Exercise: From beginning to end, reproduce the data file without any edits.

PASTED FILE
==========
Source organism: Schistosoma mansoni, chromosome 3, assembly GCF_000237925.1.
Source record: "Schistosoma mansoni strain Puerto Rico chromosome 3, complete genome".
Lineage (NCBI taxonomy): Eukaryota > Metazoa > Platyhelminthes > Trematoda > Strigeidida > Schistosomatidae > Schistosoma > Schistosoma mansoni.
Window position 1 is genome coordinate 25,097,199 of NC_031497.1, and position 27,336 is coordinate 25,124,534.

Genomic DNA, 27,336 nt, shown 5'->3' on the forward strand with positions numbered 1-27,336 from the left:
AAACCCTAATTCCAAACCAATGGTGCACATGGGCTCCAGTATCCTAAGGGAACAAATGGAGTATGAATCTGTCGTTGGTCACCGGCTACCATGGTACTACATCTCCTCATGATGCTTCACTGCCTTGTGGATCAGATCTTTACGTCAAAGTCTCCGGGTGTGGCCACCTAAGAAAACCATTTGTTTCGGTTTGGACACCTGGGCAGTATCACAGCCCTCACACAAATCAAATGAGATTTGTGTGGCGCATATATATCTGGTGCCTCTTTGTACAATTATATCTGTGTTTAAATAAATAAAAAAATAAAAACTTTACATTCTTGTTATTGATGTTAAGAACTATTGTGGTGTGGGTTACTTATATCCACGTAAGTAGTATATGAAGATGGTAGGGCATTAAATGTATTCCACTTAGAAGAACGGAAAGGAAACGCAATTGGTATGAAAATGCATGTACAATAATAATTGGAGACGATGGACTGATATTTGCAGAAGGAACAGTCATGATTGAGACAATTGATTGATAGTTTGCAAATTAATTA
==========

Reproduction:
Source organism: Schistosoma mansoni, chromosome 3, assembly GCF_000237925.1.
Source record: "Schistosoma mansoni strain Puerto Rico chromosome 3, complete genome".
Lineage (NCBI taxonomy): Eukaryota > Metazoa > Platyhelminthes > Trematoda > Strigeidida > Schistosomatidae > Schistosoma > Schistosoma mansoni.
Window position 1 is genome coordinate 25,097,199 of NC_031497.1, and position 27,336 is coordinate 25,124,534.

Genomic DNA, 27,336 nt, shown 5'->3' on the forward strand with positions numbered 1-27,336 from the left:
AAACCCTAATTCCAAACCAATGGTGCACATGGGCTCCAGTATCCTAAGGGAACAAATGGAGTATGAATCTGTCGTTGGTCACCGGCTACCATGGTACTACATCTCCTCATGATGCTTCACTGCCTTGTGGATCAGATCTTTACGTCAAAGTCTCCGGGTGTGGCCACCTAAGAAAACCATTTGTTTCGGTTTGGACACCTGGGCAGTATCACAGCCCTCACACAAATCAAATGAGATTTGTGTGGCGCATATATATCTGGTGCCTCTTTGTACAATTATATCTGTGTTTAAATAAATAAAAAAATAAAAACTTTACATTCTTGTTATTGATGTTAAGAACTATTGTGGTGTGGGTTACTTATATCCACGTAAGTAGTATATGAAGATGGTAGGGCATTAAATGTATTCCACTTAGAAGAACGGAAAGGAAACGCAATTGGTATGAAAATGCATGTACAATAATAATTGGAGACGATGGACTGATATTTGCAGAAGGAACAGTCATGATTGAGACAATTGATTGATAGTTTGCAAATTAATTA